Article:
Even though the research on the non-verbal forms of communication used in propaganda and persuasion is well developed, it includes music only in very rare cases. Too general, vague and brief statements and too few - if any - references are usually met in the literature. Normally, the analyses do not get into the details to illuminate these particular functions and uses of music.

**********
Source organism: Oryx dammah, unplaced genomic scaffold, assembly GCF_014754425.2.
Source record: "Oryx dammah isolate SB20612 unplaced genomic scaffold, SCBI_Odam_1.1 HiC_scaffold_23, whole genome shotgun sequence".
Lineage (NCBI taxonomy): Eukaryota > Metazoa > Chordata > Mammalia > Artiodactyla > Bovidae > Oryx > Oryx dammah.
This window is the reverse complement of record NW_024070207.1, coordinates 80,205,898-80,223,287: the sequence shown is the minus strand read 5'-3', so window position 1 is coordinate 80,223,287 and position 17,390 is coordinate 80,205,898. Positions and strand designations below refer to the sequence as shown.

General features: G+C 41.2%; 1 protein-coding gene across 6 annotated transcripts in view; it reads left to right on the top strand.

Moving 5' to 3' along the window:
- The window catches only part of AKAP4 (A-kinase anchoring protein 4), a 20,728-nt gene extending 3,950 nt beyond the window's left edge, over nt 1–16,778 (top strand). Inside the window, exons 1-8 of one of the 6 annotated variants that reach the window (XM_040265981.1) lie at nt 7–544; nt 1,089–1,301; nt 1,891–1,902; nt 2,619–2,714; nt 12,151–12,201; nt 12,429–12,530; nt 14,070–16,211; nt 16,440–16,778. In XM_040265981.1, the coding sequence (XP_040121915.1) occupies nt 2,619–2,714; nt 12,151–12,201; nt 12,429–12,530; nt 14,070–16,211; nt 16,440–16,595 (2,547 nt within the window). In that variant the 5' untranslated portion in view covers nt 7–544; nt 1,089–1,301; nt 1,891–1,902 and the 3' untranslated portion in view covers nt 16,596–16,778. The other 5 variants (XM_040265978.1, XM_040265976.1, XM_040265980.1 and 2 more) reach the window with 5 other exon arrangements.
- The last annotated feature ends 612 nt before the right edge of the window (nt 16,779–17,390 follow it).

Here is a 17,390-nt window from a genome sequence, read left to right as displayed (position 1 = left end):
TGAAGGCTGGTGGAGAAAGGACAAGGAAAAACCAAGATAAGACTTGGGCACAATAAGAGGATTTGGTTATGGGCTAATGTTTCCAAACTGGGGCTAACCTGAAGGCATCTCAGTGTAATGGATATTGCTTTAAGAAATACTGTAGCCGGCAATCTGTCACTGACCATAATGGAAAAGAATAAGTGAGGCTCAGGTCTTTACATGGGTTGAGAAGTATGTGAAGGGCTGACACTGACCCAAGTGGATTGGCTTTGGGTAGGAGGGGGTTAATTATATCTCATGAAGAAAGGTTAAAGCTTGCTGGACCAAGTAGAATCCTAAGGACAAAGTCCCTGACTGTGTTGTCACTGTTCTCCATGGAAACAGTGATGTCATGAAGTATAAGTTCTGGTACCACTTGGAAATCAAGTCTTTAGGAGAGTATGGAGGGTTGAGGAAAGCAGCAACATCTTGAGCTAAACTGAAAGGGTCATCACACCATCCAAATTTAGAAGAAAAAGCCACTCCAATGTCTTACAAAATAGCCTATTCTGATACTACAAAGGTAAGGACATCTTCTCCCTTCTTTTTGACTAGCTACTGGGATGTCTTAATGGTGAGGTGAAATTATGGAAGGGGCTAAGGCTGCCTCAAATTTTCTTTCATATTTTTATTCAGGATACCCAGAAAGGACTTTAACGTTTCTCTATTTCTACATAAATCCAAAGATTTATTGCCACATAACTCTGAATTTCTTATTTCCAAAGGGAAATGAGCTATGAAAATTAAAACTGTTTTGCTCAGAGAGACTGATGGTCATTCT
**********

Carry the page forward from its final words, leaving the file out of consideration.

Exploring the relation between music and propaganda, this chapter focuses precisely on this shortcoming in the sociology of music and communication studies. Distancing itself from the oversimplifying structuralist view about the recording industry as an ideological mechanism, from the gatekeeping theory, and from certain classical models of communication and audience theories, this study examines both aspects of music, i.e., as an audible result and in terms of the functions of the institutions for its production, distribution and reception. In terms of the first aspect, this study discusses the relation between music and propaganda focusing on the communicative aspects of music in a perspective defined by the framing theory. This perspective is already known in the sociological research of music in particular and of the arts in general. In terms of the second aspect, the chapter discusses the relation among music, propaganda, and persuasion taking into account the functions of the recording industry within the broader system of mass communication institutions, where convergence and synergy among different media and structures are observed. The analysis focuses also on the relation between music and politics, particularly in times of crisis, tension, and conflicts.